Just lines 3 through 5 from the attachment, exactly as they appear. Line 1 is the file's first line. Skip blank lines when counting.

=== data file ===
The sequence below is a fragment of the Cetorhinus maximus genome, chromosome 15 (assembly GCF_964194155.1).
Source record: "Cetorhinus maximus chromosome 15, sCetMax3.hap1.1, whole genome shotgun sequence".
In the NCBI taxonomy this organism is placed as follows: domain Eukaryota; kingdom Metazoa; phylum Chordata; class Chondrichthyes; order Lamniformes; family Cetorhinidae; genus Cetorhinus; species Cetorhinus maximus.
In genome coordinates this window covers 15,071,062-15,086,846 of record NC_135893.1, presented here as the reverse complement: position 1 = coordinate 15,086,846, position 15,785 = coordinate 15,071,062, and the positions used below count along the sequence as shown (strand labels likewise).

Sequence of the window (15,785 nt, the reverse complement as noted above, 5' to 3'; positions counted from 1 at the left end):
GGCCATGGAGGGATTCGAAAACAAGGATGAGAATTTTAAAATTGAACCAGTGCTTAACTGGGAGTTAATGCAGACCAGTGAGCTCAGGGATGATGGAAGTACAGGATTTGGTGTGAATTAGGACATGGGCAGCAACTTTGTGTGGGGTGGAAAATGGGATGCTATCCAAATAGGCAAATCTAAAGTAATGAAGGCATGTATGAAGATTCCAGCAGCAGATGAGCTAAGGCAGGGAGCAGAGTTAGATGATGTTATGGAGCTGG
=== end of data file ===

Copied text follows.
In the NCBI taxonomy this organism is placed as follows: domain Eukaryota; kingdom Metazoa; phylum Chordata; class Chondrichthyes; order Lamniformes; family Cetorhinidae; genus Cetorhinus; species Cetorhinus maximus.
In genome coordinates this window covers 15,071,062-15,086,846 of record NC_135893.1, presented here as the reverse complement: position 1 = coordinate 15,086,846, position 15,785 = coordinate 15,071,062, and the positions used below count along the sequence as shown (strand labels likewise).

Sequence of the window (15,785 nt, the reverse complement as noted above, 5' to 3'; positions counted from 1 at the left end):